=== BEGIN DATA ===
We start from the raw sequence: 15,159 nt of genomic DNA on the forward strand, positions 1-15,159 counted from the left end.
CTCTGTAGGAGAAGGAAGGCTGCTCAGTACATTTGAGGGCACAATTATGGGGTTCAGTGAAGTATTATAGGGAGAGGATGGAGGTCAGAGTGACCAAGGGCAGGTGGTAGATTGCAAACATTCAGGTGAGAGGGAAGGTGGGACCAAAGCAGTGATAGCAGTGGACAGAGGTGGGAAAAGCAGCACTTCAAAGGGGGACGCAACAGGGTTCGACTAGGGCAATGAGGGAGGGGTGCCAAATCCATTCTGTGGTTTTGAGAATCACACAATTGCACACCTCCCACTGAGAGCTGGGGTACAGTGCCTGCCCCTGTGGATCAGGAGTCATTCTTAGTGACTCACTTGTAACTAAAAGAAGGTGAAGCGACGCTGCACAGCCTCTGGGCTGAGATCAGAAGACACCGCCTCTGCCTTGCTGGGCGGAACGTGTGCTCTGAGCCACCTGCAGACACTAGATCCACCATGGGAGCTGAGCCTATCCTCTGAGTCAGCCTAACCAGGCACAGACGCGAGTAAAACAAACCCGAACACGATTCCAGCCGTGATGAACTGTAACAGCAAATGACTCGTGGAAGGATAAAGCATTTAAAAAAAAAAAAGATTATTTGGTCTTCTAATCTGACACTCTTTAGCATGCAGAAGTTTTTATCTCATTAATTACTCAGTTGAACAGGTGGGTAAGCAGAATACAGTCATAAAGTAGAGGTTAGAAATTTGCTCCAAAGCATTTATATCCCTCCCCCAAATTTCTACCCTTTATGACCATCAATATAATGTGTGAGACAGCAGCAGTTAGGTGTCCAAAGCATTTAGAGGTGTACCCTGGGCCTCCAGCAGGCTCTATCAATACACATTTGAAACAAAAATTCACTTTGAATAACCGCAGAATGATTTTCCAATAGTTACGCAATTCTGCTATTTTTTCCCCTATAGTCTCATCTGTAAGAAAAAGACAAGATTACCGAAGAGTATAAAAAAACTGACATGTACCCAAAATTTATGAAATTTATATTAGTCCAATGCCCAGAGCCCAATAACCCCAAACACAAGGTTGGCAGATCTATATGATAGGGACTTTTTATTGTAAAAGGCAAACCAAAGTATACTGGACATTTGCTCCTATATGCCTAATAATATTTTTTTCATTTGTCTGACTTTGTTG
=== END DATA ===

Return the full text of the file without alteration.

We start from the raw sequence: 15,159 nt of genomic DNA on the forward strand, positions 1-15,159 counted from the left end.
CTCTGTAGGAGAAGGAAGGCTGCTCAGTACATTTGAGGGCACAATTATGGGGTTCAGTGAAGTATTATAGGGAGAGGATGGAGGTCAGAGTGACCAAGGGCAGGTGGTAGATTGCAAACATTCAGGTGAGAGGGAAGGTGGGACCAAAGCAGTGATAGCAGTGGACAGAGGTGGGAAAAGCAGCACTTCAAAGGGGGACGCAACAGGGTTCGACTAGGGCAATGAGGGAGGGGTGCCAAATCCATTCTGTGGTTTTGAGAATCACACAATTGCACACCTCCCACTGAGAGCTGGGGTACAGTGCCTGCCCCTGTGGATCAGGAGTCATTCTTAGTGACTCACTTGTAACTAAAAGAAGGTGAAGCGACGCTGCACAGCCTCTGGGCTGAGATCAGAAGACACCGCCTCTGCCTTGCTGGGCGGAACGTGTGCTCTGAGCCACCTGCAGACACTAGATCCACCATGGGAGCTGAGCCTATCCTCTGAGTCAGCCTAACCAGGCACAGACGCGAGTAAAACAAACCCGAACACGATTCCAGCCGTGATGAACTGTAACAGCAAATGACTCGTGGAAGGATAAAGCATTTAAAAAAAAAAAAGATTATTTGGTCTTCTAATCTGACACTCTTTAGCATGCAGAAGTTTTTATCTCATTAATTACTCAGTTGAACAGGTGGGTAAGCAGAATACAGTCATAAAGTAGAGGTTAGAAATTTGCTCCAAAGCATTTATATCCCTCCCCCAAATTTCTACCCTTTATGACCATCAATATAATGTGTGAGACAGCAGCAGTTAGGTGTCCAAAGCATTTAGAGGTGTACCCTGGGCCTCCAGCAGGCTCTATCAATACACATTTGAAACAAAAATTCACTTTGAATAACCGCAGAATGATTTTCCAATAGTTACGCAATTCTGCTATTTTTTCCCCTATAGTCTCATCTGTAAGAAAAAGACAAGATTACCGAAGAGTATAAAAAAACTGACATGTACCCAAAATTTATGAAATTTATATTAGTCCAATGCCCAGAGCCCAATAACCCCAAACACAAGGTTGGCAGATCTATATGATAGGGACTTTTTATTGTAAAAGGCAAACCAAAGTATACTGGACATTTGCTCCTATATGCCTAATAATATTTTTTTCATTTGTCTGACTTTGTTG